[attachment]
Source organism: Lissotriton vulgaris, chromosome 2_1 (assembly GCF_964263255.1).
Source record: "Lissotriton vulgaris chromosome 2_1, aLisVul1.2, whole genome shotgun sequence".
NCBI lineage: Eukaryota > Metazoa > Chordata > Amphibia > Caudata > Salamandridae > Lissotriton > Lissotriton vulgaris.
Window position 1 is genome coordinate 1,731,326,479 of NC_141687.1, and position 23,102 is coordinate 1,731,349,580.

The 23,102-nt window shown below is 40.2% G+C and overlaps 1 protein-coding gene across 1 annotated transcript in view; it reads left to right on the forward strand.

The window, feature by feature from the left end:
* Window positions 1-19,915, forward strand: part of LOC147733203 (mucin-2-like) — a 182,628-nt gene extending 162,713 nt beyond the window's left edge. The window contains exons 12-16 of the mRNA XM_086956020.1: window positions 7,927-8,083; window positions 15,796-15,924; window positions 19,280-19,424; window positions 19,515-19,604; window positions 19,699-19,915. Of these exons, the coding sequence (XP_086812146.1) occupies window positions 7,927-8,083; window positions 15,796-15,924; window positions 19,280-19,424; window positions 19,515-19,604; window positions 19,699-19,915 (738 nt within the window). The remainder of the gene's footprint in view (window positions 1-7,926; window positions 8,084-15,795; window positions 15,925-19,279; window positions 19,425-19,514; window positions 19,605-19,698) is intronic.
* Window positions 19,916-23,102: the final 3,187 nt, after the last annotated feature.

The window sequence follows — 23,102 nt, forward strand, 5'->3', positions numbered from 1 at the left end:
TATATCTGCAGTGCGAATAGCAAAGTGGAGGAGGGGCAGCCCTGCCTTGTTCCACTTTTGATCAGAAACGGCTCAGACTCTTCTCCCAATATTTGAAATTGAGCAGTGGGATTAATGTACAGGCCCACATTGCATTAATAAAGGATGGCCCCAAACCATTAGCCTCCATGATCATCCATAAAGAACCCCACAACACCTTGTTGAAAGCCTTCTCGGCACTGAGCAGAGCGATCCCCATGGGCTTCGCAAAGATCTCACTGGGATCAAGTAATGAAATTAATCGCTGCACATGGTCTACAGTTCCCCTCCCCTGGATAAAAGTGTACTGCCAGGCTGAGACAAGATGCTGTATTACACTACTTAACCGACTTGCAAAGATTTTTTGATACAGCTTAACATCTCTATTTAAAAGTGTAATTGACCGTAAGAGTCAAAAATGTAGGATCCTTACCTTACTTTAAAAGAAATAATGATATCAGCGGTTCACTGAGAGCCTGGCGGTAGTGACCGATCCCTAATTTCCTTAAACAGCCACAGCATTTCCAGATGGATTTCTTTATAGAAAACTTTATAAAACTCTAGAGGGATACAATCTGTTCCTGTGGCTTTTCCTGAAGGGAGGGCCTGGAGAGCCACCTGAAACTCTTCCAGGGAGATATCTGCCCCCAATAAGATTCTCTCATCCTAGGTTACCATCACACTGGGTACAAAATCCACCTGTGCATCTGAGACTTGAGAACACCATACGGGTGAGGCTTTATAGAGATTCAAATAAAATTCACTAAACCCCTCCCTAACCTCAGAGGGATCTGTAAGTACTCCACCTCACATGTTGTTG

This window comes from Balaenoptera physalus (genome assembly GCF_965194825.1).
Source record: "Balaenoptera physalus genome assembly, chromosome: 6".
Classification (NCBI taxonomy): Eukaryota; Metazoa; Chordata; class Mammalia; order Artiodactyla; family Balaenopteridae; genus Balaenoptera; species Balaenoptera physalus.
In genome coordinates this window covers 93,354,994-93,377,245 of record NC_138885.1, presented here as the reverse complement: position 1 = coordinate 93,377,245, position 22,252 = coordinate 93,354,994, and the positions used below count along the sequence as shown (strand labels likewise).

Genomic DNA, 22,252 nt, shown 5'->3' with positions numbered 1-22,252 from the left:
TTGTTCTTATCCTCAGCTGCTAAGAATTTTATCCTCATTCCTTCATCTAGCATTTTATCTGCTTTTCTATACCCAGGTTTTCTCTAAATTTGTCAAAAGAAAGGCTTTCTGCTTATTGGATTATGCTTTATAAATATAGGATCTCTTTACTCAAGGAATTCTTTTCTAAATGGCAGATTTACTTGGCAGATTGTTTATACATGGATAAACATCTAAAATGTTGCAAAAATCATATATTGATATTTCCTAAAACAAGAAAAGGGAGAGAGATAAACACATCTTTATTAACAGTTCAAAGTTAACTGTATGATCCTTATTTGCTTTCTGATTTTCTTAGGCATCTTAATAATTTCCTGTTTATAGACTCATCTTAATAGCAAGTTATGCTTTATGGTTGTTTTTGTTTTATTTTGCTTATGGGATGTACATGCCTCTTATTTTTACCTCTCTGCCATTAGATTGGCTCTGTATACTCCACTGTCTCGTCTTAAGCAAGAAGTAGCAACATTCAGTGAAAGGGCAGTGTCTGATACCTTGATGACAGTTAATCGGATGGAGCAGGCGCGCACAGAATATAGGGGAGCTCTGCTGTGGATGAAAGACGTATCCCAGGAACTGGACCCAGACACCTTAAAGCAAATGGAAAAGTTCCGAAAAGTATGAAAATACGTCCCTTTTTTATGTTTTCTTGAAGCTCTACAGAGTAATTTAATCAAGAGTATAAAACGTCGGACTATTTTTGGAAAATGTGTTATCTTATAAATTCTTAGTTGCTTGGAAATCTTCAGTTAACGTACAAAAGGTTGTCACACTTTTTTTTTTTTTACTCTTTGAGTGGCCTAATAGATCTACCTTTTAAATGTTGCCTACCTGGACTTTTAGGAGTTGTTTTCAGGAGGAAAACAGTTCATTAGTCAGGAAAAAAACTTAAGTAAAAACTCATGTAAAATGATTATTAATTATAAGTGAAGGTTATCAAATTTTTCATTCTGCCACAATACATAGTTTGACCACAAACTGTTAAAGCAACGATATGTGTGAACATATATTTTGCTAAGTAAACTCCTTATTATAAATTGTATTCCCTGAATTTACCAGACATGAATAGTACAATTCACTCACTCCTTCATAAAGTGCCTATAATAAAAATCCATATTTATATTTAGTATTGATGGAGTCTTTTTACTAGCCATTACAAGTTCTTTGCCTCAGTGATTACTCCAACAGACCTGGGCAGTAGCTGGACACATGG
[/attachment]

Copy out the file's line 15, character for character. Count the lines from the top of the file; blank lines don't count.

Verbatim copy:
Genomic DNA, 22,252 nt, shown 5'->3' with positions numbered 1-22,252 from the left: